Draghi Biting the Bullet Stems Euro That Only Wanted to Rise

  • Shared currency reverses 2016 advance on ECB chief's comments
  • Risk reversals, U.S.-German yield gap pointed to gains

Draghi: Rates Can Only Go Lower From Here

Mario Draghi came out strongly in favor of more monetary stimulus, stemming the nascent rally in the euro.

Apart from the yen, Europe’s shared currency was beating every major counterpart this year as investors sought havens from the global turmoil that’s sent at least 16 exchange rates to record lows. Worse still, a narrowing gap between European and U.S. interest rates, plus a growing gulf in the euro versus its effective exchange rate, indicated further gains were in the cards.

So, after disappointing investors in December with a narrower-than-forecast stimulus boost, the European Central Bank president insisted after the first meeting of 2016 that there are no limits to how officials can act within their mandate. Though he didn’t actually announce any new measures, the euro wiped out its modest year-to-date gain and fell the most in two weeks.

“He’s trying to restore the credibility of the ECB, which I don’t think has been damaged in a serious way -- it’s just been dented a bit,” said Paresh Upadhyaya, director of currency strategy in Boston at Pioneer Investments, which oversees about $243 billion. “For those long-term euro bears, this is very heartening.”

While the ECB insists it doesn’t target the exchange rate, like the BOJ it needs a weak currency to achieve its goal of kick-starting lackluster growth and inflation. Speaking in Frankfurt after officials kept key interest rates unchanged, Draghi said the central bank may re-assess its policy stance in March amid a deteriorating economic outlook and turmoil in global markets.

‘Stand By’

The euro dropped 0.4 percent to $1.0844 as of 5:22 p.m. London time, leaving it down 0.2 percent since the start of the year. The yen has strengthened more than 2 percent in 2016 to 117.56 per dollar.

“The ECB and the BOJ are not going to stand by and watch their currencies strengthen,” Lee Ferridge, the Boston-based head of macro strategy for North America at State Street Global Markets, said before the ECB meeting. “If euro-dollar went back toward $1.15, then you would see some comments coming at least from Draghi and maybe more talk of stimulus.” State Street has about $2.2 trillion under management.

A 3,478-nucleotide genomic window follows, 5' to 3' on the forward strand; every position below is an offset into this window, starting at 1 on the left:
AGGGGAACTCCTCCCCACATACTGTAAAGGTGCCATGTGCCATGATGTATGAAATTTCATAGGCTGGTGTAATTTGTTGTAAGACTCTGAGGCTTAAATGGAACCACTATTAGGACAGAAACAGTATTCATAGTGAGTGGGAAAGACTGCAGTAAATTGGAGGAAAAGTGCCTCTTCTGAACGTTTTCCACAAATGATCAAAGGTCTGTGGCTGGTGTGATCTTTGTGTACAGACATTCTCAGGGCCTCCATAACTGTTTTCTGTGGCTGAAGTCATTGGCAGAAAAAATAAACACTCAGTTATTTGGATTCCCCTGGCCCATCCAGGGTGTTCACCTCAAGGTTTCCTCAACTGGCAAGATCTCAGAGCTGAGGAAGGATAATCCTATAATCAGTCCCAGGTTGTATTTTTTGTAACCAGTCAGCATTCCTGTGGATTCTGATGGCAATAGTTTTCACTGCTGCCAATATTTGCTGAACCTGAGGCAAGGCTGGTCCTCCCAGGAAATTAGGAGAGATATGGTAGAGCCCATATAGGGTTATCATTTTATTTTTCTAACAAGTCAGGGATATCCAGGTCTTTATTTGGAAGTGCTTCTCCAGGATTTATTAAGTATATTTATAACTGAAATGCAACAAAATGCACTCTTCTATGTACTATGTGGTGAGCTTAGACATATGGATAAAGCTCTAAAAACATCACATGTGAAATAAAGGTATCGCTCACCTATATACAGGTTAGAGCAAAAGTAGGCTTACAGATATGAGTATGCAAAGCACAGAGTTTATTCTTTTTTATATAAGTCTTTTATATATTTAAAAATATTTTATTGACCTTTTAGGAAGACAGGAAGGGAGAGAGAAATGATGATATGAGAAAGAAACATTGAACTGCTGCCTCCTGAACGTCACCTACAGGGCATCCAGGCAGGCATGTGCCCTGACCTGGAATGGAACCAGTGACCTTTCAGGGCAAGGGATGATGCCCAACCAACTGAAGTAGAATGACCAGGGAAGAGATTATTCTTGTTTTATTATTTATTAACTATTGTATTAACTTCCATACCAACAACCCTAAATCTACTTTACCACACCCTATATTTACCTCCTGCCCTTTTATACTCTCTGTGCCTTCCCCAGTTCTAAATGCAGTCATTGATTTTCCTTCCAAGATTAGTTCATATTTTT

Draghi’s not out of the woods yet. Ferridge said the euro stands to get a boost versus the dollar from the shrinking difference between yields on German and U.S. sovereign debt.

Rally Risk

Before Draghi spoke, the cost of a euro-dollar call option exceeded that for a put for the first time since 2013, according to one-month risk-reversals data compiled by Bloomberg. And the shared currency’s effective exchange rate has diverged from the euro’s rate versus the dollar.

“We are at a level in the effective exchange rate where the ECB intervened verbally in the past,” said Valentin Marinov, head of Group-of-10 foreign-exchange research at Credit Agricole SA’s corporate and investment-banking unit in London.

Until Thursday’s drop, the euro had -- like the yen -- been rallying this year. The MSCI All-Country World Index declined into a bear market and crude oil prices fell to a 12-year low, while in the past two days Russia’s ruble and Mexico’s peso tumbled to records.

That’s raising concern that the outlook for global economic growth is worsening and the Federal Reserve will have to reduce the amount of policy tightening it delivers this year. Both the euro area and Japan have current-account surpluses, making them attractive venues for capital during times of risk-off sentiment.

Kuroda’s Pledge

BOJ Governor Haruhiko Kuroda said last week officials won’t hesitate to add stimulus if necessary. The central bank announces its next policy decision on Jan. 29.

Hedge funds and other large speculators were net long the yen for the first time in three years in the week through Jan. 5, and extended those positions last week, Commodity Futures Trading Commission data show.

“Markets are split between general risk aversion, and euro being a safe haven, given the source of the shock is China and emerging markets, and prospect of further ECB easing," said Salman Ahmed, chief strategist at Lombard Odier Investment Managers in London. “Euro dynamics will depend on the size and nature of any ECB easing vis-a-vis the Fed.”

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